"The more unhealthy your diet is," said Dr. Fuhrman, "the more addictive it becomes and the more difficulty you will have in even considering a different way."
Small Steps to Life-Saving Changes
Let's talk about how to make some simple changes with powerful results. The first step is to eat mindfully -- that is, having greater awareness of what we're ingesting. Keeping a food diary can be quite eye-opening because many of us often pop food into our mouths without even thinking about it. Mindfulness also includes doing a little bit of detective work. Check out what's in the foods we're consuming. Stay away from foods with lists of ingredients that are long and with hard-to-pronounce names and/or high in sugar, refined carbohydrates, and hydrogenated oils which contain trans-fatty acids, found to be directly connected to cardiovascular disease, cancer, and diabetes, among other health problems.
To alleviate potential health risks, eat more whole foods, those foods that are closer to the source, with little or no processing, such as whole grains, rather than refined flour, or nuts and seeds as a source of fat, rather thank hydrogenated oils. And make an effort to increase the amount of plant-based foods. For example, eat a large salad every day that includes many different colored vegetables. Perhaps, add some beans and seeds, as well as a healthy dressing. This one small dietary addition may result in very big health benefits. It's also tasty and filling at the same time.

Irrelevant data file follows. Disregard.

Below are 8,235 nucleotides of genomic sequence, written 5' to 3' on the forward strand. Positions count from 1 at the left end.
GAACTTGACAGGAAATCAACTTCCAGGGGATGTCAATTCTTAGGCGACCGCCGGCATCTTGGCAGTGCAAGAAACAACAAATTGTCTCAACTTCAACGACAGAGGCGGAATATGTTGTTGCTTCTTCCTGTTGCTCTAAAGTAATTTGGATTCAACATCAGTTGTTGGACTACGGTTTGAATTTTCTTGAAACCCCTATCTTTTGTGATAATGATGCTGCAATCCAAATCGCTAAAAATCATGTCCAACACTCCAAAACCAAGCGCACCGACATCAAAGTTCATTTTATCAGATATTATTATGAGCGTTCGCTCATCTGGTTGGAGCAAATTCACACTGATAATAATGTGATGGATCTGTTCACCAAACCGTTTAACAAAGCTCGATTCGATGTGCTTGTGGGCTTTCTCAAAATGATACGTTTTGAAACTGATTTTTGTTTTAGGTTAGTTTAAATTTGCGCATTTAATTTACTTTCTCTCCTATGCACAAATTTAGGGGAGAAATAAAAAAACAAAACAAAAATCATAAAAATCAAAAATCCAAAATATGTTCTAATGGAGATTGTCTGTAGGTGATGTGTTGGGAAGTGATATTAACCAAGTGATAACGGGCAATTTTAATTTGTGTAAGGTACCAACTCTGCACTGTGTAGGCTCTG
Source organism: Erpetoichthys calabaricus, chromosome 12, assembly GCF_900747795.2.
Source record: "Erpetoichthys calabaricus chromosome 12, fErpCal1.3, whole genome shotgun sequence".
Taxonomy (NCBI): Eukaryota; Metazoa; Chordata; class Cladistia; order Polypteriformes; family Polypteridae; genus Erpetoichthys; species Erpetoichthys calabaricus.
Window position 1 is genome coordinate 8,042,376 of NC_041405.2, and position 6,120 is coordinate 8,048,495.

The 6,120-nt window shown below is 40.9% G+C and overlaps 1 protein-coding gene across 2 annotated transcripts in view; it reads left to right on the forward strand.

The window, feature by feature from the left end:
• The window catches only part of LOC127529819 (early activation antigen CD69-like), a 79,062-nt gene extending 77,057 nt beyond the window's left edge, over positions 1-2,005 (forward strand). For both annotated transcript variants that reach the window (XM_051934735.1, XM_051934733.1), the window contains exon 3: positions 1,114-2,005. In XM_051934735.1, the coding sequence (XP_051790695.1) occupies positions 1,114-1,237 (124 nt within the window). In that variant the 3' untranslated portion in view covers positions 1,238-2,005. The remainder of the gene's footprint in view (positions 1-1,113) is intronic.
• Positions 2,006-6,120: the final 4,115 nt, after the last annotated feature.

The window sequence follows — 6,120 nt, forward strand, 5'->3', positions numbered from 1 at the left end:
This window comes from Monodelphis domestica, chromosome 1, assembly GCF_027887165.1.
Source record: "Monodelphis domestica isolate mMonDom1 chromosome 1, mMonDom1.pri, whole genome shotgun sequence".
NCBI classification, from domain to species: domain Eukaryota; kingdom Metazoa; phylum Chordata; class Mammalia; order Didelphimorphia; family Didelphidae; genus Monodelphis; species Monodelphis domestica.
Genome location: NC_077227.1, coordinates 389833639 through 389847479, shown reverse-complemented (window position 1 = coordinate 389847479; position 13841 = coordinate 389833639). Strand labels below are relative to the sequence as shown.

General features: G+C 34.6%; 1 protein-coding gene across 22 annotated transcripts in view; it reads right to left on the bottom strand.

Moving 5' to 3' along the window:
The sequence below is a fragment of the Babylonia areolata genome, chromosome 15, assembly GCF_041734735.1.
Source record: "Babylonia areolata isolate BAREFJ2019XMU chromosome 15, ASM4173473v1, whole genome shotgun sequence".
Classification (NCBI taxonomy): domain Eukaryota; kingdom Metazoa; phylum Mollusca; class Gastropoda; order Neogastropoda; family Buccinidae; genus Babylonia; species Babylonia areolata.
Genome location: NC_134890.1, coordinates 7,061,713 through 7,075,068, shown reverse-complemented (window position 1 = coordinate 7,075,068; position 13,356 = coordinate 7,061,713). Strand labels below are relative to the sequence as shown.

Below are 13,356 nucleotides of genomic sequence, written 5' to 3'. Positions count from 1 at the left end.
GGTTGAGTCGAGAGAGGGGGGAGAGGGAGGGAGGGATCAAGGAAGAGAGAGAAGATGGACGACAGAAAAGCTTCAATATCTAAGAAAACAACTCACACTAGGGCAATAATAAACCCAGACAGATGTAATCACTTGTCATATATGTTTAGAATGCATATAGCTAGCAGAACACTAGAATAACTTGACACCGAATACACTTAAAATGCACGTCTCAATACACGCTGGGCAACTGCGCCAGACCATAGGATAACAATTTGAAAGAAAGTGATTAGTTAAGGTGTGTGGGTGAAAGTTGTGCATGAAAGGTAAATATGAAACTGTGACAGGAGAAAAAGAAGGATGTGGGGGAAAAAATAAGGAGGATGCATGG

Another small change with significant returns might be eliminating soft drinks and replacing those with clean water (Check out my blog, The Magic of Water), and gradually decreasing sweets, such as cakes and cookies, and dairy foods, such as cheese and ice-cream. In addition, you can decrease meat consumption by eating smaller portions of it and trying to have some meals throughout the week that don't include any meat or animal proteins. Bean burritos might be a great option for dinner one night. Or commit to a full day without meat. A great trend that helps with decreasing meat intake is "Meatless Monday." You might notice that you feel better and will want to extend it to several days per week.
Keeping the Naysayers at Bay